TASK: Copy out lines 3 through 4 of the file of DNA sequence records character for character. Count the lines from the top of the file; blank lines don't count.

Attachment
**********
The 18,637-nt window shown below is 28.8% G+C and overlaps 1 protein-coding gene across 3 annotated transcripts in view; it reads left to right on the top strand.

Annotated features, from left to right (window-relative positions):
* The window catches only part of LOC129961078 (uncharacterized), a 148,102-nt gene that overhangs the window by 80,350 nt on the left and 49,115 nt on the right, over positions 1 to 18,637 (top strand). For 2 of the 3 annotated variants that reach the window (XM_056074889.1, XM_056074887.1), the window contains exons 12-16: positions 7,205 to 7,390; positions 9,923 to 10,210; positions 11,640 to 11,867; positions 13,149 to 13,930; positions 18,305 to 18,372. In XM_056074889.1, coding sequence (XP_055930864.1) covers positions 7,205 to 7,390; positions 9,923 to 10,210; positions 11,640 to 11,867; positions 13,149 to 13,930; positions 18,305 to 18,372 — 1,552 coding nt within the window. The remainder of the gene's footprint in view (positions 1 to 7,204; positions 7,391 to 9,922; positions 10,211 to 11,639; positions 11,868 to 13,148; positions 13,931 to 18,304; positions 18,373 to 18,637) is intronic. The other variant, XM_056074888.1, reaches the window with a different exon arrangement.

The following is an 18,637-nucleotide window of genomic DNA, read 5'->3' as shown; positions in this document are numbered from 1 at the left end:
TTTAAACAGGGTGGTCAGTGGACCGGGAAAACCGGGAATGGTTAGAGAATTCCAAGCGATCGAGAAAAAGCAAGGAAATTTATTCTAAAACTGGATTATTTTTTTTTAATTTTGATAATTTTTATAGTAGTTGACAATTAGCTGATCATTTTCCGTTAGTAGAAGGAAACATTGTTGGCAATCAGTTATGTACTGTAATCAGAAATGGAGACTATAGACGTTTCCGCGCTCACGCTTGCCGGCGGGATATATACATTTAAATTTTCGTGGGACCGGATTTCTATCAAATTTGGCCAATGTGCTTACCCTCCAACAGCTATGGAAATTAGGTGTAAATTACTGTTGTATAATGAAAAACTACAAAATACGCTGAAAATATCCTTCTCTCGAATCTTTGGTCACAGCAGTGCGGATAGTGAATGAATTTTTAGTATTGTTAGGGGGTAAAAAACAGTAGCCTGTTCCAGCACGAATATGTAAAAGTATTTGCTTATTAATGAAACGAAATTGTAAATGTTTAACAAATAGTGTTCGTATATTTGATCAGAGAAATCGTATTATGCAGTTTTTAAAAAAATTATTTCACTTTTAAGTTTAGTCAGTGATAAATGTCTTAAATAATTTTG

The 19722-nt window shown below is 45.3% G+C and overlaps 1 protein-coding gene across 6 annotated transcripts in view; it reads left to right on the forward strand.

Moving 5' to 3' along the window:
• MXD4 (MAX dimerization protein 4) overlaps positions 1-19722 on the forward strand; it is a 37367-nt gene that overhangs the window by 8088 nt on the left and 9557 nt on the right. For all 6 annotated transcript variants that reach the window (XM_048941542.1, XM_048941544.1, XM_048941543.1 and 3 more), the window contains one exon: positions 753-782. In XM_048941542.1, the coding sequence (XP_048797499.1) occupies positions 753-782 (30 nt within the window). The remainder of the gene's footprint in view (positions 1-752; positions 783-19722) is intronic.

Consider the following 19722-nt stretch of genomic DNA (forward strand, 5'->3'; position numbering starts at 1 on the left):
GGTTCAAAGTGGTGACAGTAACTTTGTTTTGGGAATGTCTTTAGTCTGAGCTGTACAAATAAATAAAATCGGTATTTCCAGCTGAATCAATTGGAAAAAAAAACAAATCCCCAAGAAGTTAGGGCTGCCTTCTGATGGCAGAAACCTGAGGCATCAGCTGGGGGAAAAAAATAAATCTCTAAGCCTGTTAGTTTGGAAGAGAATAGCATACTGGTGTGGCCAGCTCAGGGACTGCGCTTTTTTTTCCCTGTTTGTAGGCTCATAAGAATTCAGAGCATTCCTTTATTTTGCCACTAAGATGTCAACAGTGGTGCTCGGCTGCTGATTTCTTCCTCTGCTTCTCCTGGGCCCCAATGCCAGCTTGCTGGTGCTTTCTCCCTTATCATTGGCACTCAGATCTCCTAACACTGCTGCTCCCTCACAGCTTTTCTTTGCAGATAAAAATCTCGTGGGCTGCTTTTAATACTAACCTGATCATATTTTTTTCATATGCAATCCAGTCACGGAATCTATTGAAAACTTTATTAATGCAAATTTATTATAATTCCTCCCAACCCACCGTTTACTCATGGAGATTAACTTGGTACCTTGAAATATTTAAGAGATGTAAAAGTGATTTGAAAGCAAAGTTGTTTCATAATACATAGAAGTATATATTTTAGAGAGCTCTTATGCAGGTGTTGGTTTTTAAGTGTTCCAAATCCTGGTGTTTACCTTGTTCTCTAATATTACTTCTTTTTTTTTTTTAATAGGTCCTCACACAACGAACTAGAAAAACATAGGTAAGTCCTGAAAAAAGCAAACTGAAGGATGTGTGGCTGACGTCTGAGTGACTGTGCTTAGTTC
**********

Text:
* The window catches only part of LOC129961078 (uncharacterized), a 148,102-nt gene that overhangs the window by 80,350 nt on the left and 49,115 nt on the right, over positions 1 to 18,637 (top strand). For 2 of the 3 annotated variants that reach the window (XM_056074889.1, XM_056074887.1), the window contains exons 12-16: positions 7,205 to 7,390; positions 9,923 to 10,210; positions 11,640 to 11,867; positions 13,149 to 13,930; positions 18,305 to 18,372. In XM_056074889.1, coding sequence (XP_055930864.1) covers positions 7,205 to 7,390; positions 9,923 to 10,210; positions 11,640 to 11,867; positions 13,149 to 13,930; positions 18,305 to 18,372 — 1,552 coding nt within the window. The remainder of the gene's footprint in view (positions 1 to 7,204; positions 7,391 to 9,922; positions 10,211 to 11,639; positions 11,868 to 13,148; positions 13,931 to 18,304; positions 18,373 to 18,637) is intronic. The other variant, XM_056074888.1, reaches the window with a different exon arrangement.

The following is an 18,637-nucleotide window of genomic DNA, read 5'->3' as shown; positions in this document are numbered from 1 at the left end: